You grade these tests on Sunday, and you see these kids on Monday. What does the lesson plan look like?

For more context and analysis, go check out the blog from whence these came.

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You grade these tests on Sunday, and you see these kids on Monday. What does the lesson plan look like?

For more context and analysis, go check out the blog from whence these came.

## 4 replies on “One inverse functions problem, many mistakes”

[…] Have a hypothesis? Okay, now you can view the exact mistakes my students made at the Math Mistakes blog. […]

There’s some algebra mistakes here, but worse is the lack of understanding of inverse functions.

Nobody seems to realize that they could compose f(x) and g(x) and recognize if they are inverses from the result. Nobody is experimenting, trying to plug say, x=4 into f and getting the output 1, and then trying to plug 1 into g just to see if the output happens to be 4. If they weren’t inverses, they would probably fail badly to be inverses and this simple check would detect that.

They all seem to want to solve for the inverse. That’s like being presented with a quadratic equation and a potential solution and trying to solve the equation rather than just substituting in the proposed solution.

A good lesson plan might steal “Hakase” from minute 4:30 here:

http://www.youtube.com/watch?feature=player_embedded&v=K_sV1HNZIQk#!

Was the solution fast, easy, and accurate? If f and g weren’t inverses, the method of testing an input and output like I mentioned would be much easier than trying to solve.

And I hate the method of computing inverse functions that begins by switching x and y. There is no REASON why they would be switched — in word problems, x represents one thing and y represents another. You can’t simply reverse their roles. Then only reason to switch x and y is at the end of the procedure, and only then if you need to graph f and f^(-1) in the same plot.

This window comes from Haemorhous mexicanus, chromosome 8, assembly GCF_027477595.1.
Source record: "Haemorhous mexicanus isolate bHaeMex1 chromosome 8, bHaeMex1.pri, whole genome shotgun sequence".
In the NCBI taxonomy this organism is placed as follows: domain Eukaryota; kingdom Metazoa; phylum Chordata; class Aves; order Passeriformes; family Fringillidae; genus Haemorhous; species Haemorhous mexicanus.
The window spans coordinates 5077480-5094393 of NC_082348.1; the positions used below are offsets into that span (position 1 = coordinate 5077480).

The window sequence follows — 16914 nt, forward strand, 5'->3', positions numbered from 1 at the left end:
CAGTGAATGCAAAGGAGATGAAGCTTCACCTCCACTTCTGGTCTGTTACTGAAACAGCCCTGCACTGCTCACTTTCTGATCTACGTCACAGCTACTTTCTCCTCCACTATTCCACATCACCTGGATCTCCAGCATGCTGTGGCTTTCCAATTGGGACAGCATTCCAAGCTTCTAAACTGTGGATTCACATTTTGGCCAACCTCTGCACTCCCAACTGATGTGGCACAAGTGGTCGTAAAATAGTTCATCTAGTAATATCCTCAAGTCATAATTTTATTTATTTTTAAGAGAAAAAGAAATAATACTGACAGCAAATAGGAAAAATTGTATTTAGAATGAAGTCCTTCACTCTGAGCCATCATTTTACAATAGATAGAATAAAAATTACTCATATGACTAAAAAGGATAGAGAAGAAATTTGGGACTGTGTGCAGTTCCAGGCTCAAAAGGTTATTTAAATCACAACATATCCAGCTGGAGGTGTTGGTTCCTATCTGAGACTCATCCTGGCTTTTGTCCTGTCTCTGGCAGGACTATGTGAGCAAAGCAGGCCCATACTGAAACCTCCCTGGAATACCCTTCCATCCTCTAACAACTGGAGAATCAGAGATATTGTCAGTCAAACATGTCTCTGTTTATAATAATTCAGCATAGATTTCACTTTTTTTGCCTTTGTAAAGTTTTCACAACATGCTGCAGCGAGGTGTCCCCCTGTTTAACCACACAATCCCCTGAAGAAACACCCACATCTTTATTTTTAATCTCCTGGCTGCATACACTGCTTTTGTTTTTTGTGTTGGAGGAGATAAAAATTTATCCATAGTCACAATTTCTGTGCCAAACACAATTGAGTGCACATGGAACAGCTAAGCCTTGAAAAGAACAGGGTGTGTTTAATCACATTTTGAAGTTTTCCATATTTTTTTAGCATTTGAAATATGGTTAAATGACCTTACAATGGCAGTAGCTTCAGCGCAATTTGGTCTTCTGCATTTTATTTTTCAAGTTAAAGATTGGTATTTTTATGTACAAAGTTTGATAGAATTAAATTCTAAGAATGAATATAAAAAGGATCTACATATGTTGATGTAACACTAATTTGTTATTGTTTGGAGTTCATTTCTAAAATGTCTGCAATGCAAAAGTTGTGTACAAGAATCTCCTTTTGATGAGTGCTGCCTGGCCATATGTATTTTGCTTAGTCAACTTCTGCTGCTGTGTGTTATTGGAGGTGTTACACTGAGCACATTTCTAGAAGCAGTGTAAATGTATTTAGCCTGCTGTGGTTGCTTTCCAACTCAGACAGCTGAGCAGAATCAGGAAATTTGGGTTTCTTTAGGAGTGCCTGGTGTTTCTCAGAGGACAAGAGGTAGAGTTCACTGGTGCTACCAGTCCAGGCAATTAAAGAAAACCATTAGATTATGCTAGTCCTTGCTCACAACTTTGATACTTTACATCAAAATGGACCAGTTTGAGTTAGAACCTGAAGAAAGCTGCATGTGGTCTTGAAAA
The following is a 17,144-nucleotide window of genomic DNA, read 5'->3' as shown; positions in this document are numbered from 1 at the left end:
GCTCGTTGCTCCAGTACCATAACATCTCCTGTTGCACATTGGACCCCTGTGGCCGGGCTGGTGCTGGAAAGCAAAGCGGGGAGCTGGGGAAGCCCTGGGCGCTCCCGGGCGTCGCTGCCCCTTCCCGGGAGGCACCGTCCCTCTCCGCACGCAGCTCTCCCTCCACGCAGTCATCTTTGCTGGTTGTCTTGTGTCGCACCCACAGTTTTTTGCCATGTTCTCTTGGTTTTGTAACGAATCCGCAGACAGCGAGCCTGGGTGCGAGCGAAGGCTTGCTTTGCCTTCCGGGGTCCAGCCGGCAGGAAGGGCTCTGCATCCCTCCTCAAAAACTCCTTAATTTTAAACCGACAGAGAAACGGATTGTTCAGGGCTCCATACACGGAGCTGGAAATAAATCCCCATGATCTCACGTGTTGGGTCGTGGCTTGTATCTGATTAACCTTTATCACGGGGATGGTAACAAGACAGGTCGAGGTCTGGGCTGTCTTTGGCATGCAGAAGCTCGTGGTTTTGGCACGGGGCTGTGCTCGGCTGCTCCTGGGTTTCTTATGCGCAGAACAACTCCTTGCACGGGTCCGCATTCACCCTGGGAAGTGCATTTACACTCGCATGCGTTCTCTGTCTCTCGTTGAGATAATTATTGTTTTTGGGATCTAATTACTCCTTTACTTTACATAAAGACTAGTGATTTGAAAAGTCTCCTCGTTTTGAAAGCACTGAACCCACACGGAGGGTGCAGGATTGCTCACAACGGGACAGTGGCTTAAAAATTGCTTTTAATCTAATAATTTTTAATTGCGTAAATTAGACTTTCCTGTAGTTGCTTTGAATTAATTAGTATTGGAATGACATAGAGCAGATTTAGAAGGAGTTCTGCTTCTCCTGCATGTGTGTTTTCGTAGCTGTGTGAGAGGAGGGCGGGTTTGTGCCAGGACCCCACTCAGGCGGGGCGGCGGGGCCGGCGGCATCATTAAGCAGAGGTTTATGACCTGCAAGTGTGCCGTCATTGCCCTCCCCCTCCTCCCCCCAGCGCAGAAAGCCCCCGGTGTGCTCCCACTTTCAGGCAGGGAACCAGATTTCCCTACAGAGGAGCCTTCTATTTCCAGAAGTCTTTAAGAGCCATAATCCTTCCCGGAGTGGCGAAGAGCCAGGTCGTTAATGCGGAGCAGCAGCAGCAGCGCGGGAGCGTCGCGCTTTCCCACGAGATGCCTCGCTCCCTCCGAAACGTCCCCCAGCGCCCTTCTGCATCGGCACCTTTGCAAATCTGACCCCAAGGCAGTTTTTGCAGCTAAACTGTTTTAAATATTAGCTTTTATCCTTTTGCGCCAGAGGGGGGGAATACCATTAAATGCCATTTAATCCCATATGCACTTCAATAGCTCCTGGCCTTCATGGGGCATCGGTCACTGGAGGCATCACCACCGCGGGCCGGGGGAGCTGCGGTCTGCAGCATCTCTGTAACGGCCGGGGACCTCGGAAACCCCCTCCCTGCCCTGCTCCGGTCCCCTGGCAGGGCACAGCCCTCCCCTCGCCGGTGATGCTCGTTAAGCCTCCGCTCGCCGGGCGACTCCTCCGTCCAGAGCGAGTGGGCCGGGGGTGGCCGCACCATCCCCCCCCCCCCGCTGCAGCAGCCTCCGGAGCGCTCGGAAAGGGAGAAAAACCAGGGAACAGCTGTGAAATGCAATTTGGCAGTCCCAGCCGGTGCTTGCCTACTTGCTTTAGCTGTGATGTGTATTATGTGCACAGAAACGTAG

I’d also add to the lesson plan some simple examples not amenable to the “try to solve for the inverse” approach — perhaps give a couple of functions defined by small tables of inputs and outputs, say 5 or 6 pairs each, and ask the same question. It’s so apparent whether functions are inverses from their tables that you realize better the issue with the formulas — functions are defined by the assignments they make to their inputs, not by the particular rules that compute those assignments. Tables remove all knowledge of those rules.

Then focus on how to tell if rules are inverses. They are built of subrules, and you must undo each in the reverse order to reverse the whole rule. So you clothe your feet by first putting on socks, then shoes, and to unclothe them, you must first take off the shoes and then the socks.

The rule 1/(x-3) first works by subtracting 3 and then taking a reciprocal. The inverse would first take the reciprocal (reciprocating is its own inverse operation), and then add 3 — i.e., it is given by g(y) = 1/y + 3. That doesn’t match the formula for g, but the student could now just check if this is the given rule for g written in a different way.

What a simple yet elegant idea to check a point. We started the study of inverses with tables but then once we moved to abstraction we didn’t look back. I continued to emphasize the reflection over y=x but they didn’t have graphing calculators on this section so that wasn’t option.

I think it’s interesting that two different kids swapped “1” with “0” after multiplying both sides. I propose that this is because those two numbers are so closely related in many contexts.

Actual, nix that, I’ve got a better idea. It’s because of the idea that there’s nothing of significance in the numerator of that fraction, and that once you’ve multiplied both sides of the equation, you’ve “gotten rid of everything.”